Knowledge is Power: Jewish Women and Breast Cancer

Breast cancer. Those two little words can strike fear in the heart of even the strongest women among us. In fact, statistics show that one in eight women will be diagnosed with breast cancer at one point in their lifetime. Most women know of at least one other woman who has been diagnosed with breast cancer. And some families seem to have more breast cancer than others do. For many women, breast cancer seems inevitable. This is not the case! With the right information, women can make rational choices that can decrease their chances of getting breast cancer.

In the Ashkenazi Jewish population, one in every 40 individual carries a harmful mutation in the genes BRCA1 or BRCA2. This mutation rate is much higher than that in the general U.S. population (1 in 400), and can be passed on by men and women alike. A mutation changes a woman’s lifetime risk of breast cancer from 12% (1 in 8) to nearly 80% (see table). Any Ashkenazi woman with a personal history of breast or ovarian cancer should be tested. Women with mothers, grandmothers, aunts, sisters or daughters with breast or ovarian cancer should also consider testing. For women who come from small families or male-predominant families – which might hide a mutation – it’s important to talk to a genetics expert about possible risk.

If a woman is found to have a BRCA mutation, steps can be taken to detect cancer earlier, when there is a better chance for cure, or to prevent cancer altogether. Adding an annual MRI (a non-radiation-based screening tool) to the annual mammogram can increase the sensitivity of screening and the ability to detect early stage cancers. The data supporting MRI’s ability to detect cancer are so good that insurance plans are obligated to cover this test for BRCA mutation carriers. Some women opt for preventive surgery. Removing the ovaries by age 35 or when childbearing is complete can not only reduce the risk of ovarian cancer by nearly 95%, but can also reduce the risk of breast cancer by about 50%; preventive mastectomies (removing both breasts) can reduce the risk of breast cancer by almost 100%.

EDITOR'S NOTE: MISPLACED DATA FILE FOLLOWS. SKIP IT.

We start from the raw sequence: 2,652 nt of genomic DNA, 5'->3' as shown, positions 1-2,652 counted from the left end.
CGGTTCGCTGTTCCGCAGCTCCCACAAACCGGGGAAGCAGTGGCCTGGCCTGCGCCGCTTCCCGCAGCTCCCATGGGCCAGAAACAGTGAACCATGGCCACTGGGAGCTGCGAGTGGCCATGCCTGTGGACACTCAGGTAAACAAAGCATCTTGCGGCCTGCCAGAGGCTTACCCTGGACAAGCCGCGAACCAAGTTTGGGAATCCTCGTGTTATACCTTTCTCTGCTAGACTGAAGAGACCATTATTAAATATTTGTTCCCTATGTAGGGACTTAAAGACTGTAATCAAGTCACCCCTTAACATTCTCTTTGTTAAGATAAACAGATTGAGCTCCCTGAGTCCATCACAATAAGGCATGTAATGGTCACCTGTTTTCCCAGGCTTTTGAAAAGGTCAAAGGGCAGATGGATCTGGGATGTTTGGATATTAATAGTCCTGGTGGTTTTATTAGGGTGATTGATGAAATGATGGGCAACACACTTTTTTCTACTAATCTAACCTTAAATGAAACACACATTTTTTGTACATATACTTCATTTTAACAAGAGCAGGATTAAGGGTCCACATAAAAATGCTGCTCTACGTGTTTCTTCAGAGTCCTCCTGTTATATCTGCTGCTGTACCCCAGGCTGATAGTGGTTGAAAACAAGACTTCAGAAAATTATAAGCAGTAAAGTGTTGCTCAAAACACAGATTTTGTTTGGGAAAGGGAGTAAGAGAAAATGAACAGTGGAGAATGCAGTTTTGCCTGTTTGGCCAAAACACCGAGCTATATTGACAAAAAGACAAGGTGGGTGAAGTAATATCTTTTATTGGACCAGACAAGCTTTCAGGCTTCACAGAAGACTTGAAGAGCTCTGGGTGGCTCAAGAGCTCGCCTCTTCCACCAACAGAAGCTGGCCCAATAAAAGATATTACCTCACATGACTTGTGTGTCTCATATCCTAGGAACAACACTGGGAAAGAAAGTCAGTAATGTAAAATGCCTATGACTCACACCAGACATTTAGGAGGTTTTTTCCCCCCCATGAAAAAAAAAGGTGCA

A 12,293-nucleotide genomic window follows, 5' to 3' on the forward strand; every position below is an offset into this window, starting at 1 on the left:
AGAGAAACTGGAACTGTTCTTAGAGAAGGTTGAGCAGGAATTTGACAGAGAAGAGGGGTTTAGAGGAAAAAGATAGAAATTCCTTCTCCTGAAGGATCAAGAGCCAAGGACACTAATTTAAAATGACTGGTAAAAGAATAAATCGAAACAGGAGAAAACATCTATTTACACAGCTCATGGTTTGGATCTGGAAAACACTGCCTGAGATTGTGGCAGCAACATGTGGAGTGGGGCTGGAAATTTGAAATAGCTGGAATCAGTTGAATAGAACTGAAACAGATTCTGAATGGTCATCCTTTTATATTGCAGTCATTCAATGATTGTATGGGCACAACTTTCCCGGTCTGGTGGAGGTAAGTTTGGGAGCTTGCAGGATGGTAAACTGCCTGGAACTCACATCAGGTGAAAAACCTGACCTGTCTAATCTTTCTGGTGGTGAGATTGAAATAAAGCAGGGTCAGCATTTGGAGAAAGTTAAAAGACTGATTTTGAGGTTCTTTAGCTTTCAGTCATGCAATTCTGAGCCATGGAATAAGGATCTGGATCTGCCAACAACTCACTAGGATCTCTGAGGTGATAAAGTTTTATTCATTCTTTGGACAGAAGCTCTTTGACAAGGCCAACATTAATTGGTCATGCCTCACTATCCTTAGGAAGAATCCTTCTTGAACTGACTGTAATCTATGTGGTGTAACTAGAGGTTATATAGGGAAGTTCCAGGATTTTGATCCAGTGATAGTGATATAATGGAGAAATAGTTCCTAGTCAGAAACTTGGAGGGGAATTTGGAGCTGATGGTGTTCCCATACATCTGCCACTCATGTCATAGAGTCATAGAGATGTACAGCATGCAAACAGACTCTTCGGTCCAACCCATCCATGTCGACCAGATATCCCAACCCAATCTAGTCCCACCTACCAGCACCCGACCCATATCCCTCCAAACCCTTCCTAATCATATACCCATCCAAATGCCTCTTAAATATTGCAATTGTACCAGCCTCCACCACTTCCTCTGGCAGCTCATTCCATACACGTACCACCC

Of course, preventive surgeries may seem dramatic, but women like Angelina Jolie are making this choice every day to take control of their life and eliminate their risk. For those who are at high risk for breast cancer but are not ready to make this choice, there are two medications that are now FDA-approved to reduce the risk of breast cancer. Tamoxifen, when taken daily for five years, can reduce the lifetime risk of cancer by 40-50%.

 

A newer study published in 2011 shows that for postmenopausal women with an increased risk of breast cancer, the drug exemestane, also called Aromasin, can be even more effective than tamoxifen. These and other options should be discussed in detail with a clinician specializing in the management of breast cancer risk.

For women who do not have a strong family history and may not carry the BRCA gene mutations, there are still things that can be done to reduce the likelihood of breast cancer. Screening for the average-risk woman should start at age 40.

Women should not live in fear of breast cancer. Ashkenazi women in particular have the opportunity to take control of their personal risk and take steps to turn that knowledge into the power to prevent cancer.

BREAST CANCER DATA-SUPPORTED, RISK-REDUCING STRATEGIES

Active lifestyle 

At least 270 minutes per week of cardio exercise

Healthy body weight, with a target BMI of 24

Reducing alcohol to no more than 3-4 alcoholic beverages per week, without binge drinking

Increasing vegetable consumption and reducing processed foods

Supplementation of vitamin D

No smoking

Consider daily aspirin

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